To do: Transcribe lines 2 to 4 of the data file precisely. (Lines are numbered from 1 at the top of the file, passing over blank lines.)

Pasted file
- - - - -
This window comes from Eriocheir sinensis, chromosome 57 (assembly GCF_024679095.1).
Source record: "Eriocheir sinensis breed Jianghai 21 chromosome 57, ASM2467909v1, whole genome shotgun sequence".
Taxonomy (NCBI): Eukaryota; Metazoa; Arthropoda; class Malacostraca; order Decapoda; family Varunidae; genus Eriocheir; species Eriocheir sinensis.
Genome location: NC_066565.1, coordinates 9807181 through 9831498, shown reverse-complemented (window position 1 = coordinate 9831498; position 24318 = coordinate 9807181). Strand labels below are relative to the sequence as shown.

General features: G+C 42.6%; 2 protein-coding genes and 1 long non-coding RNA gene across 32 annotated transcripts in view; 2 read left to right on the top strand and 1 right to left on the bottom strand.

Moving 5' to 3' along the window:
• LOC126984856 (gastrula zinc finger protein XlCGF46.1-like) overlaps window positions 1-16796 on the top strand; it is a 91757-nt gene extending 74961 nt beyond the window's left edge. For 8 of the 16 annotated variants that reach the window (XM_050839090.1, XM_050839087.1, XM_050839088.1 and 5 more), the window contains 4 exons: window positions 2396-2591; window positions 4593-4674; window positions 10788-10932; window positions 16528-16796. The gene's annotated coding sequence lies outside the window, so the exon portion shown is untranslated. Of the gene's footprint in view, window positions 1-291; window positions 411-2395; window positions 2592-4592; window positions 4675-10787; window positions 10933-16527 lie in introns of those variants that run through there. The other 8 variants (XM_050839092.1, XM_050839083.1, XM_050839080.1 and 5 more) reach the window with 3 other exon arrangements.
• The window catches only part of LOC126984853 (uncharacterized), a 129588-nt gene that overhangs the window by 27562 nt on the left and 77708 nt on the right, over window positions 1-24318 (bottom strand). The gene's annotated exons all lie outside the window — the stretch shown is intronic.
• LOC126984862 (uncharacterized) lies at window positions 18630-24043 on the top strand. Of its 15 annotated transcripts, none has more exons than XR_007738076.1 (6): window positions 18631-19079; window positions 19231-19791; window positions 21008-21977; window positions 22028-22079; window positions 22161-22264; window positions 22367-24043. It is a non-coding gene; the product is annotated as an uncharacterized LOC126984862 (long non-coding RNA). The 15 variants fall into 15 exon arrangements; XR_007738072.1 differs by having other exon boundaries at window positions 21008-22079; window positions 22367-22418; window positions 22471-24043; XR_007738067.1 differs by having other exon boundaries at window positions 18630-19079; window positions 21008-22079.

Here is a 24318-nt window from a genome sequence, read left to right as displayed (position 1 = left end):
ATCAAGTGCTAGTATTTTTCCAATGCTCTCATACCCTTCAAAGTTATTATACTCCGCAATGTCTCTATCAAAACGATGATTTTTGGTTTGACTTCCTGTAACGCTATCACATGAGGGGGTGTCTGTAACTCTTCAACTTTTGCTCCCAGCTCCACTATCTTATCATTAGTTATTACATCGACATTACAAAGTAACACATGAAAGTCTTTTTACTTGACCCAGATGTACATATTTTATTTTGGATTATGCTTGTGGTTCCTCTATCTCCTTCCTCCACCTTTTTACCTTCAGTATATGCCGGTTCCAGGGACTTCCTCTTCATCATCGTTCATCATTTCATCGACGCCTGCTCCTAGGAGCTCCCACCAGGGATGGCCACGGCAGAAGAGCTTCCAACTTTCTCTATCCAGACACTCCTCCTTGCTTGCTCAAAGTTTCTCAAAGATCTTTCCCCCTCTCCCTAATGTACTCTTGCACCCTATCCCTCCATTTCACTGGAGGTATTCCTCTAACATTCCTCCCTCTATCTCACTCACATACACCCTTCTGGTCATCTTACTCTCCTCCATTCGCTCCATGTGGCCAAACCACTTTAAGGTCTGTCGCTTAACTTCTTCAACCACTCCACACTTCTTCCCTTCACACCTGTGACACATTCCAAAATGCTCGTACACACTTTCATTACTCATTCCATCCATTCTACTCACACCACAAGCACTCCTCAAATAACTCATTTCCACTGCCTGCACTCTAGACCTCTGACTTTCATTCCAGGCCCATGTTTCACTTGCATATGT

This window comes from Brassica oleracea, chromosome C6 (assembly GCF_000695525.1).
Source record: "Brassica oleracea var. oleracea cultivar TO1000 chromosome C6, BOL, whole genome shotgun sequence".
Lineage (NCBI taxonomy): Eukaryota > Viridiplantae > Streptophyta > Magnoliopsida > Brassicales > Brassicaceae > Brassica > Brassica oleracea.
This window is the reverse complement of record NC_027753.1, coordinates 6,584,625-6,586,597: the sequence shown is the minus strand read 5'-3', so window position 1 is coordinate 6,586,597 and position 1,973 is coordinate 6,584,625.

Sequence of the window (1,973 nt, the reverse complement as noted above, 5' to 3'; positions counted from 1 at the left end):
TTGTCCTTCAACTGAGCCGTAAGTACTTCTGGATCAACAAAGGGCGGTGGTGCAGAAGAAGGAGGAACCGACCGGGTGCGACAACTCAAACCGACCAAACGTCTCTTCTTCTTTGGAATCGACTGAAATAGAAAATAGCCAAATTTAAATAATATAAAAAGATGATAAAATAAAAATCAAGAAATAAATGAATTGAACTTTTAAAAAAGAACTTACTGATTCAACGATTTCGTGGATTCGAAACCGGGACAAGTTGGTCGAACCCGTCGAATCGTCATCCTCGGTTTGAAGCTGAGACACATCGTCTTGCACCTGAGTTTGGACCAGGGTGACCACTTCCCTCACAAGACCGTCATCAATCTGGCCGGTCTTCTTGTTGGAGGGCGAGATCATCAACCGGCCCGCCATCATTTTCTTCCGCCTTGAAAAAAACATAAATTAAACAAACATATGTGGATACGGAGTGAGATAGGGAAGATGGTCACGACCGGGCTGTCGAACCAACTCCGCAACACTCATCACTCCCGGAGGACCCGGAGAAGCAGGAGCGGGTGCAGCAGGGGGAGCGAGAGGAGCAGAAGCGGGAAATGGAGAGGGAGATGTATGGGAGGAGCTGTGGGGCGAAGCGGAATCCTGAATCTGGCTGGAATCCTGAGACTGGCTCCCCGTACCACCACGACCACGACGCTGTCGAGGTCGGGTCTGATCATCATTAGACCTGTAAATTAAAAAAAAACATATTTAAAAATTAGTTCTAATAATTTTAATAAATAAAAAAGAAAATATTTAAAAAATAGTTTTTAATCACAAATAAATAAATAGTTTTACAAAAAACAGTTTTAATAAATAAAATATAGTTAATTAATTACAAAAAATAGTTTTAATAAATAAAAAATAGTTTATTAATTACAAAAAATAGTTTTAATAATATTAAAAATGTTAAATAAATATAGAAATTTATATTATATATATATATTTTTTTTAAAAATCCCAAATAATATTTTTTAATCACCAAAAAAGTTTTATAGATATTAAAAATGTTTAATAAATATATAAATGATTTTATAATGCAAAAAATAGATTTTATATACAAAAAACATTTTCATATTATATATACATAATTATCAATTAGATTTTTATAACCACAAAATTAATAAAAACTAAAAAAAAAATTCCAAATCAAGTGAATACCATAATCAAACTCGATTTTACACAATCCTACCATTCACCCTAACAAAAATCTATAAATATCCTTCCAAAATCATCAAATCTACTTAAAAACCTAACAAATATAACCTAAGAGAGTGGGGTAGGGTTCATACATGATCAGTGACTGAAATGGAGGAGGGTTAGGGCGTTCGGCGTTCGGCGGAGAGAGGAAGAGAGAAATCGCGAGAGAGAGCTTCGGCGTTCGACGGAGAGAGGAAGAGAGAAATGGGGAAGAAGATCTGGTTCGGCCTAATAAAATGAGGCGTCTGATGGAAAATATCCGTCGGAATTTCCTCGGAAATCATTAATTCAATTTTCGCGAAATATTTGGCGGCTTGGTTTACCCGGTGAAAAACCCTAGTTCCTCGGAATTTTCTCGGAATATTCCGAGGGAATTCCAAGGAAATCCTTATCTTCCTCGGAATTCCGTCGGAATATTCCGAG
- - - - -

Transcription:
Source record: "Eriocheir sinensis breed Jianghai 21 chromosome 57, ASM2467909v1, whole genome shotgun sequence".
Taxonomy (NCBI): Eukaryota; Metazoa; Arthropoda; class Malacostraca; order Decapoda; family Varunidae; genus Eriocheir; species Eriocheir sinensis.
Genome location: NC_066565.1, coordinates 9807181 through 9831498, shown reverse-complemented (window position 1 = coordinate 9831498; position 24318 = coordinate 9807181). Strand labels below are relative to the sequence as shown.